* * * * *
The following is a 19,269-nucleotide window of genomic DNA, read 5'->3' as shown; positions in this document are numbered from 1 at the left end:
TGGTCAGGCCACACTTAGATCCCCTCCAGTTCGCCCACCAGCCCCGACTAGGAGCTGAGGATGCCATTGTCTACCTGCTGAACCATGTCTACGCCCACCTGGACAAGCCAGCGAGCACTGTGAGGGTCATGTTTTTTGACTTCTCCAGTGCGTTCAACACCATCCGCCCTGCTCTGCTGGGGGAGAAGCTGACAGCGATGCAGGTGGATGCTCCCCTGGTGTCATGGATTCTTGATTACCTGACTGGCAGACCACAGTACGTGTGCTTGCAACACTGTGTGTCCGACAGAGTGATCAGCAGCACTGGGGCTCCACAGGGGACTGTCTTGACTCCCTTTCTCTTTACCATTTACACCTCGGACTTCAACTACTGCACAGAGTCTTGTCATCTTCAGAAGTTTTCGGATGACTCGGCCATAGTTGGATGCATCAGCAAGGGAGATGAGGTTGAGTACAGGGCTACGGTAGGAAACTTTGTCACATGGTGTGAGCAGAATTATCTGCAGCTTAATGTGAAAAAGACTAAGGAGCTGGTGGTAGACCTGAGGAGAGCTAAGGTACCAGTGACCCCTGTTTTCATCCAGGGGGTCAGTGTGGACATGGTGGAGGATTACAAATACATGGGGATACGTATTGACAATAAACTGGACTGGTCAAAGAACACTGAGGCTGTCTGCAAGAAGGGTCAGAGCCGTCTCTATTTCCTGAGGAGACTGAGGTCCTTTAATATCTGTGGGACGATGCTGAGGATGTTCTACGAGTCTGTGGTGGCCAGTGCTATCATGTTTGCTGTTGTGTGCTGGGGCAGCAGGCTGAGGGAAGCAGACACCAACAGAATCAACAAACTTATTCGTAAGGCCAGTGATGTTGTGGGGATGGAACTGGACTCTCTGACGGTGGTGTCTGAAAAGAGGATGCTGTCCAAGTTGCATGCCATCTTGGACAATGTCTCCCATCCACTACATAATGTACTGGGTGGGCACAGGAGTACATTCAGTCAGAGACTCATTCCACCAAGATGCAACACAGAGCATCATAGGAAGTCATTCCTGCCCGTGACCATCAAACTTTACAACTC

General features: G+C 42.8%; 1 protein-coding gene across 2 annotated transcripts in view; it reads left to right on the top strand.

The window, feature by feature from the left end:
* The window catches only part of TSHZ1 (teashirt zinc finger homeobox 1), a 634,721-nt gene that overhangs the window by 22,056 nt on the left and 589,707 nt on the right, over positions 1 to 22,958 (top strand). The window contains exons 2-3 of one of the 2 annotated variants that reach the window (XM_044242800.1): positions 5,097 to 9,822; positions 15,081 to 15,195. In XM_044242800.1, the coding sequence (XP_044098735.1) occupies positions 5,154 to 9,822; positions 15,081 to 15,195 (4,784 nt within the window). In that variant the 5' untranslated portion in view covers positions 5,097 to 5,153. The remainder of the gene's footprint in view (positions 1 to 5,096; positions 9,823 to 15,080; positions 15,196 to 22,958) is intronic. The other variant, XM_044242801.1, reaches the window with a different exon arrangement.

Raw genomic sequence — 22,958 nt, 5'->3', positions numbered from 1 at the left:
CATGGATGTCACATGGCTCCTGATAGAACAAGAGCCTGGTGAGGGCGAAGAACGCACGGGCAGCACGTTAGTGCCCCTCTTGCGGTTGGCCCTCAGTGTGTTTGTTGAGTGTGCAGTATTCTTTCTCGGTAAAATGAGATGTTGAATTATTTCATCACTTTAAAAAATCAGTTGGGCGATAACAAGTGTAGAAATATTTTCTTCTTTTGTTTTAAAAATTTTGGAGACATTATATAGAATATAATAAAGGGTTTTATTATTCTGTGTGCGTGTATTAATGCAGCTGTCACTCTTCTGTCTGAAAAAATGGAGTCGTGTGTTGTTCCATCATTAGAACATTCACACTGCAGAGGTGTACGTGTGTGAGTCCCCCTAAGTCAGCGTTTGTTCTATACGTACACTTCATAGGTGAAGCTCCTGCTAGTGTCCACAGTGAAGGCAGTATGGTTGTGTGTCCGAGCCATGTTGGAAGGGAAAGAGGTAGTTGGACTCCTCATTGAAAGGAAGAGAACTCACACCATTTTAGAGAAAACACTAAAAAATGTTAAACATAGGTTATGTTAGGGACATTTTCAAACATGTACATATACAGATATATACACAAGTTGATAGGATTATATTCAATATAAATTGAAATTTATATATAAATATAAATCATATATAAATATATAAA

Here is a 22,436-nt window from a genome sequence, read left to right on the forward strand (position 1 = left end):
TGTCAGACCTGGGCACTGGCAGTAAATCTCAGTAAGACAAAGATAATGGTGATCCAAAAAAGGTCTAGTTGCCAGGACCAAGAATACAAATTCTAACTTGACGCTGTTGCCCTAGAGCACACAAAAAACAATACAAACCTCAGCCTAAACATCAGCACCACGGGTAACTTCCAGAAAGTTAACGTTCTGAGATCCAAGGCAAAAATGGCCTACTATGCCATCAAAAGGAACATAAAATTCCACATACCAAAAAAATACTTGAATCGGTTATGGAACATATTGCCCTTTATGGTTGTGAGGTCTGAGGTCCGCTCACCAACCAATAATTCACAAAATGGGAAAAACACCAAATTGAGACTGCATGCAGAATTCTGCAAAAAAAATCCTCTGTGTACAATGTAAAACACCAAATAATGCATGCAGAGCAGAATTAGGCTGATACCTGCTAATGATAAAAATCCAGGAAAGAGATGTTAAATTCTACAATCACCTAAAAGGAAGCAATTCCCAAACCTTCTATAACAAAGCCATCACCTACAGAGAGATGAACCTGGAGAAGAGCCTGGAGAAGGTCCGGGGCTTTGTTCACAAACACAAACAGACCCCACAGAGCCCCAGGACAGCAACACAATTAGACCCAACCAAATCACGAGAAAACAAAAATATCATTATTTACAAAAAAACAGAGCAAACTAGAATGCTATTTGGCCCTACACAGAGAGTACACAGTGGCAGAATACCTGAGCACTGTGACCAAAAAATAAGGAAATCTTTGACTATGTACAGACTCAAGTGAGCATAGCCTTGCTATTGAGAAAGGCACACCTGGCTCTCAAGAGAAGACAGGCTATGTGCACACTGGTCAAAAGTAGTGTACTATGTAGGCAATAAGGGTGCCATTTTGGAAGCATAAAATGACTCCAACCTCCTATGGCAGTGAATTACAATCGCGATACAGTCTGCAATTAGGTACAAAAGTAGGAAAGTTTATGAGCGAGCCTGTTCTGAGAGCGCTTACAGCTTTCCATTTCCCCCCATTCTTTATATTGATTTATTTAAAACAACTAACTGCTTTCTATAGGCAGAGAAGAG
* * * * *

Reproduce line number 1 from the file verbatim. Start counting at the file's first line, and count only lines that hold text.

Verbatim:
The following is a 19,269-nucleotide window of genomic DNA, read 5'->3' as shown; positions in this document are numbered from 1 at the left end: